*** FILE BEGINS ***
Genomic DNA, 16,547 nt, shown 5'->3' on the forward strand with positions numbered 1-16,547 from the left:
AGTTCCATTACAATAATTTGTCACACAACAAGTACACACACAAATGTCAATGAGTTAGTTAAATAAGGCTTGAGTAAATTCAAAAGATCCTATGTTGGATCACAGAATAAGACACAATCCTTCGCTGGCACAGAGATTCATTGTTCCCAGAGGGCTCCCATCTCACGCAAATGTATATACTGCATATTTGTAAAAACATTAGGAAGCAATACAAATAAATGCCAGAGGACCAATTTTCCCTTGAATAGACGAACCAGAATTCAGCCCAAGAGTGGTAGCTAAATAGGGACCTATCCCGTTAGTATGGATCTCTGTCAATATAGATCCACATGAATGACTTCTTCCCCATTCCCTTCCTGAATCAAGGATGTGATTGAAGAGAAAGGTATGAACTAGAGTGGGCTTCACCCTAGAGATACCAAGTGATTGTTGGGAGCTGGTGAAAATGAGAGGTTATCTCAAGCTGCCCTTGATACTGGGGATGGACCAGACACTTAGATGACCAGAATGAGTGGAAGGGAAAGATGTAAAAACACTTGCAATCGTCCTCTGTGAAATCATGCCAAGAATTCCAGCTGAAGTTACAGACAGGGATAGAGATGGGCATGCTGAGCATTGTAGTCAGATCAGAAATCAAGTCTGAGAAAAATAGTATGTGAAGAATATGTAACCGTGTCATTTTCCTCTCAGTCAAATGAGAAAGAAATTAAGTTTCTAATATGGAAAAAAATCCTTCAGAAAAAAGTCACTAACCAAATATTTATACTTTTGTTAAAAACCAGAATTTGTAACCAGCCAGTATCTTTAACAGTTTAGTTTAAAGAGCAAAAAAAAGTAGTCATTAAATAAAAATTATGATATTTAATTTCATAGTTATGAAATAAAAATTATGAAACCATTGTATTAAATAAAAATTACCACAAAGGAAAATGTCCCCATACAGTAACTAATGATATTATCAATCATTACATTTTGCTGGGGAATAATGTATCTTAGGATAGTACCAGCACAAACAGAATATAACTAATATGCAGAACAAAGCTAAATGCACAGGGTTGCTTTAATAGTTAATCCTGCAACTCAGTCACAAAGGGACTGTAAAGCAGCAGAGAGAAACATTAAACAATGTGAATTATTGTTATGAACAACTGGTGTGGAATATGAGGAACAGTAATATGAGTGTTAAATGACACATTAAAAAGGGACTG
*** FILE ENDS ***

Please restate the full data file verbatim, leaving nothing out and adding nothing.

Genomic DNA, 16,547 nt, shown 5'->3' on the forward strand with positions numbered 1-16,547 from the left:
AGTTCCATTACAATAATTTGTCACACAACAAGTACACACACAAATGTCAATGAGTTAGTTAAATAAGGCTTGAGTAAATTCAAAAGATCCTATGTTGGATCACAGAATAAGACACAATCCTTCGCTGGCACAGAGATTCATTGTTCCCAGAGGGCTCCCATCTCACGCAAATGTATATACTGCATATTTGTAAAAACATTAGGAAGCAATACAAATAAATGCCAGAGGACCAATTTTCCCTTGAATAGACGAACCAGAATTCAGCCCAAGAGTGGTAGCTAAATAGGGACCTATCCCGTTAGTATGGATCTCTGTCAATATAGATCCACATGAATGACTTCTTCCCCATTCCCTTCCTGAATCAAGGATGTGATTGAAGAGAAAGGTATGAACTAGAGTGGGCTTCACCCTAGAGATACCAAGTGATTGTTGGGAGCTGGTGAAAATGAGAGGTTATCTCAAGCTGCCCTTGATACTGGGGATGGACCAGACACTTAGATGACCAGAATGAGTGGAAGGGAAAGATGTAAAAACACTTGCAATCGTCCTCTGTGAAATCATGCCAAGAATTCCAGCTGAAGTTACAGACAGGGATAGAGATGGGCATGCTGAGCATTGTAGTCAGATCAGAAATCAAGTCTGAGAAAAATAGTATGTGAAGAATATGTAACCGTGTCATTTTCCTCTCAGTCAAATGAGAAAGAAATTAAGTTTCTAATATGGAAAAAAATCCTTCAGAAAAAAGTCACTAACCAAATATTTATACTTTTGTTAAAAACCAGAATTTGTAACCAGCCAGTATCTTTAACAGTTTAGTTTAAAGAGCAAAAAAAAGTAGTCATTAAATAAAAATTATGATATTTAATTTCATAGTTATGAAATAAAAATTATGAAACCATTGTATTAAATAAAAATTACCACAAAGGAAAATGTCCCCATACAGTAACTAATGATATTATCAATCATTACATTTTGCTGGGGAATAATGTATCTTAGGATAGTACCAGCACAAACAGAATATAACTAATATGCAGAACAAAGCTAAATGCACAGGGTTGCTTTAATAGTTAATCCTGCAACTCAGTCACAAAGGGACTGTAAAGCAGCAGAGAGAAACATTAAACAATGTGAATTATTGTTATGAACAACTGGTGTGGAATATGAGGAACAGTAATATGAGTGTTAAATGACACATTAAAAAGGGACTG